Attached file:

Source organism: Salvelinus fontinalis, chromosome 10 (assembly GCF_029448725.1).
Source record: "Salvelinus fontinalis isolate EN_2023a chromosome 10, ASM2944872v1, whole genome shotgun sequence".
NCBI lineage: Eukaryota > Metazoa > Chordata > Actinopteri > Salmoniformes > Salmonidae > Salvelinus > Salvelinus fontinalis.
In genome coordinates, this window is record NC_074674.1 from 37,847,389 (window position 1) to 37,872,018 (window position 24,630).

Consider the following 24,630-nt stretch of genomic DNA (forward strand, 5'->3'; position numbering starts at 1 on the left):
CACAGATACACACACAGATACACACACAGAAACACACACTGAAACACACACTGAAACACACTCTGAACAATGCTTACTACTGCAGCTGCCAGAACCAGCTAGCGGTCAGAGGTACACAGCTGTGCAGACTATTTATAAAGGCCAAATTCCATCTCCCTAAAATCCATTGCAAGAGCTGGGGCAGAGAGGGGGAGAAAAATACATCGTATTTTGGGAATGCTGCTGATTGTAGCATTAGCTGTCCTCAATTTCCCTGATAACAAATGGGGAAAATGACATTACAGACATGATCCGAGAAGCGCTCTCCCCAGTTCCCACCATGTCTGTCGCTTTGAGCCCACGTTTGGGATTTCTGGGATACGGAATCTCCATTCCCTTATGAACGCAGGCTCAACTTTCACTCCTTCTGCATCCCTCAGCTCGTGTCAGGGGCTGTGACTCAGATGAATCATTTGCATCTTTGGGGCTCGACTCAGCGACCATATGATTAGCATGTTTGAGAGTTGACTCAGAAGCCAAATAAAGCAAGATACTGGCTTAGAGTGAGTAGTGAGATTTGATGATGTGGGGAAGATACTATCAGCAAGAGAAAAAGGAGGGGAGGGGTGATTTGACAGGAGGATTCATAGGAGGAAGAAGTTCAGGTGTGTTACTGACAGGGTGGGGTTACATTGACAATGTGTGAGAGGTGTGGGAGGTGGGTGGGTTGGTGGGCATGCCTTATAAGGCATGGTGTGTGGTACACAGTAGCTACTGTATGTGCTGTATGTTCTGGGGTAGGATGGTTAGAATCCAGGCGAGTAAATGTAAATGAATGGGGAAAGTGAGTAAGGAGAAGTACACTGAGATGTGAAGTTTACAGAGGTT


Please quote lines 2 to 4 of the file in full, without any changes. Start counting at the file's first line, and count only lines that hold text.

Source record: "Salvelinus fontinalis isolate EN_2023a chromosome 10, ASM2944872v1, whole genome shotgun sequence".
NCBI lineage: Eukaryota > Metazoa > Chordata > Actinopteri > Salmoniformes > Salmonidae > Salvelinus > Salvelinus fontinalis.
In genome coordinates, this window is record NC_074674.1 from 37,847,389 (window position 1) to 37,872,018 (window position 24,630).